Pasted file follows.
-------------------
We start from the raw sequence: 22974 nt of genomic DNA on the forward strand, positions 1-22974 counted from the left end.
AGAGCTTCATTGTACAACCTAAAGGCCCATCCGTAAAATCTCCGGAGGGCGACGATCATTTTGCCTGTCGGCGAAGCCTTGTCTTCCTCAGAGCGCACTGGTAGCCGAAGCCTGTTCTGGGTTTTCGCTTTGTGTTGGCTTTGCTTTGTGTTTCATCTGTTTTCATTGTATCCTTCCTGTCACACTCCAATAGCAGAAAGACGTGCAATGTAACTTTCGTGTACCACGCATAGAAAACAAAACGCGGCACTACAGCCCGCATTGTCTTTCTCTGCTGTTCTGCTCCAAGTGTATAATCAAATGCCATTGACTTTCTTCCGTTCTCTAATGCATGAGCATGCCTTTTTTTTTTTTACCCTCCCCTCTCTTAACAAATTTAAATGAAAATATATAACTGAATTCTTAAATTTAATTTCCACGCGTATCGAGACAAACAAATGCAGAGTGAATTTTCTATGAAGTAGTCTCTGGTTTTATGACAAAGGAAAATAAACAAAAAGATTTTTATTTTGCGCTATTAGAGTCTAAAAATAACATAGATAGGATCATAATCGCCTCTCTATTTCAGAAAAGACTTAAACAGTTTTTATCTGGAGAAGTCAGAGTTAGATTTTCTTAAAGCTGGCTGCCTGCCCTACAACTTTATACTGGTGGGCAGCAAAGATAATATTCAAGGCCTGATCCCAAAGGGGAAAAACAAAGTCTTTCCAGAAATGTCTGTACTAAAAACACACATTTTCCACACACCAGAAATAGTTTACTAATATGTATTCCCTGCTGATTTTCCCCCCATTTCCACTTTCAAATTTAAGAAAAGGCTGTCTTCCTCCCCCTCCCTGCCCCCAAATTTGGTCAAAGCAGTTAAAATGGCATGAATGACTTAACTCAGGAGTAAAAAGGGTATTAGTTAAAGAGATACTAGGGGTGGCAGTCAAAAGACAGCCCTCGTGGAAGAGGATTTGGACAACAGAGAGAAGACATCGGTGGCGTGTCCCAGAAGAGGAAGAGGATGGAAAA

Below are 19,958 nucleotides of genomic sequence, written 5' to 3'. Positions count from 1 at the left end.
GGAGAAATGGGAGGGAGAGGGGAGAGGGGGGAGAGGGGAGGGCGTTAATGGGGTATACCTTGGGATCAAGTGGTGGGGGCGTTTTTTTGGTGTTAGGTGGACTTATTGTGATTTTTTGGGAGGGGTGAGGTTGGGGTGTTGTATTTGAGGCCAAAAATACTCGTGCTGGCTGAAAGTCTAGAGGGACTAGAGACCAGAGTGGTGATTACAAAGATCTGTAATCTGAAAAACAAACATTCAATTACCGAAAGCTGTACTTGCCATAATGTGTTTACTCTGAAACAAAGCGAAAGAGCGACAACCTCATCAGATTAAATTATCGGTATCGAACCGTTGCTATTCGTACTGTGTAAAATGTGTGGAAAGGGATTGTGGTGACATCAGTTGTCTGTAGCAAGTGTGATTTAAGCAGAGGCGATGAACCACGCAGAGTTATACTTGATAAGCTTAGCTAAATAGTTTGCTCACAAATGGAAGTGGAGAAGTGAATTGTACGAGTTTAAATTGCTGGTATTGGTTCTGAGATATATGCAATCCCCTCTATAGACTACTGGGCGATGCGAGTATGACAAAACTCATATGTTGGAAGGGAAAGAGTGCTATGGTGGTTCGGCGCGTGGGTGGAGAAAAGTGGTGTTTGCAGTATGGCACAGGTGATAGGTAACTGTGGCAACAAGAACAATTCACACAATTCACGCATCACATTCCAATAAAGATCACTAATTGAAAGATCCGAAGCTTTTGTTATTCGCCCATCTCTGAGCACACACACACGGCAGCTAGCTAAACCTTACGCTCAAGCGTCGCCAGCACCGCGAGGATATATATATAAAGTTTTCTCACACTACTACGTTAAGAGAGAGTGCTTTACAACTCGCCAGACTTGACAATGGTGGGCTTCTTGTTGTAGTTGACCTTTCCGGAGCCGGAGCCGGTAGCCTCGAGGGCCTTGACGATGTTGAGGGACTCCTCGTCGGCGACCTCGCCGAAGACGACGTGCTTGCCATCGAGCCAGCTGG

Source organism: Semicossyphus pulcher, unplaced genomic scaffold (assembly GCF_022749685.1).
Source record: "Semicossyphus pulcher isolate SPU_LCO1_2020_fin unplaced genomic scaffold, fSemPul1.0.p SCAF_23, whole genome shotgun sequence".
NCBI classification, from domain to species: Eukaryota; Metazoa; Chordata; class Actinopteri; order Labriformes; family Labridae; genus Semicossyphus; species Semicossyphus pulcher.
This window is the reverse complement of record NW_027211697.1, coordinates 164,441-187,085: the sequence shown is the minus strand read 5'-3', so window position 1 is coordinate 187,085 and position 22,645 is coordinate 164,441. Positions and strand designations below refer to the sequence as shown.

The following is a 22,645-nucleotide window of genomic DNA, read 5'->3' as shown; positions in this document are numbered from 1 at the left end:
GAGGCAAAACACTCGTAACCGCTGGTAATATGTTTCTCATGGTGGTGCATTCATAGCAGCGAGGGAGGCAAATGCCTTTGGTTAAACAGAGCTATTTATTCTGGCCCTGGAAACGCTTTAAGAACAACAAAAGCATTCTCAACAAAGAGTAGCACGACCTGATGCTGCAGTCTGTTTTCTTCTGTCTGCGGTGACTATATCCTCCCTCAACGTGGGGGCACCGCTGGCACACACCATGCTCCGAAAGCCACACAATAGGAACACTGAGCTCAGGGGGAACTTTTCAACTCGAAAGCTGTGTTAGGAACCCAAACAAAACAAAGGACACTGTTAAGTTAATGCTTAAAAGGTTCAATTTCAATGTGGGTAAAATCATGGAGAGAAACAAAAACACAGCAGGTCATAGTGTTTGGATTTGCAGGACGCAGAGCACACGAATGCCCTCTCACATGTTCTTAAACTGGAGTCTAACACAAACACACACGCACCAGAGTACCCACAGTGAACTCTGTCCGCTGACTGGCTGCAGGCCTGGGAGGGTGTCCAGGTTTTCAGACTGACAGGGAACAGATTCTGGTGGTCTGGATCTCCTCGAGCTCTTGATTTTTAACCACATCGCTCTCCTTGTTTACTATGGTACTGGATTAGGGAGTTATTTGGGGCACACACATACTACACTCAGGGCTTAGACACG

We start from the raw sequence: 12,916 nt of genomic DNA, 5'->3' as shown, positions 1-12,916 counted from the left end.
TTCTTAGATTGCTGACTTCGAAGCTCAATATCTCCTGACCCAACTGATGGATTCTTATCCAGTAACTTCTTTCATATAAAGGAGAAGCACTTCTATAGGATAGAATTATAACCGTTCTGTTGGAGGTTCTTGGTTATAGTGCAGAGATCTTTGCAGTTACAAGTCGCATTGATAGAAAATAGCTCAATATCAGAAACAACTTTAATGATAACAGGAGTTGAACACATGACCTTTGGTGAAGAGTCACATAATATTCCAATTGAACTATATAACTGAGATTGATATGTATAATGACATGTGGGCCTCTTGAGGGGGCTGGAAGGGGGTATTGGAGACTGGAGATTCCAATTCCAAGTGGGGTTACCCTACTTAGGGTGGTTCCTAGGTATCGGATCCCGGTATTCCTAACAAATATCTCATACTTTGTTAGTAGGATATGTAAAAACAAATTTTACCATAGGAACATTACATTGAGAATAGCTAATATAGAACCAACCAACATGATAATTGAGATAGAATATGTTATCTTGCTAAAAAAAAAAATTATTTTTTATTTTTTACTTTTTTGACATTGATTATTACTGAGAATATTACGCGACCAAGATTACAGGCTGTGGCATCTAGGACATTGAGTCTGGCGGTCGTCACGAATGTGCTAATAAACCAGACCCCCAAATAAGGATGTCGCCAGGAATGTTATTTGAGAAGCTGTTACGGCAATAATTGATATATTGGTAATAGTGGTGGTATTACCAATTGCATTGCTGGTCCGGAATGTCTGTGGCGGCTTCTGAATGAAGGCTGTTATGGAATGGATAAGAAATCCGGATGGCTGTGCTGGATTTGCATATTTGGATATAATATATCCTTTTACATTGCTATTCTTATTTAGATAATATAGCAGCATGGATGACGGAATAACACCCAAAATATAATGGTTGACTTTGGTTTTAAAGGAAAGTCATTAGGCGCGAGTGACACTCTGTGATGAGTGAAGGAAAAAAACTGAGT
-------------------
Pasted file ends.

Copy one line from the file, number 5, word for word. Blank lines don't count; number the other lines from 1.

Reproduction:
Source organism: Semicossyphus pulcher, unplaced genomic scaffold (assembly GCF_022749685.1).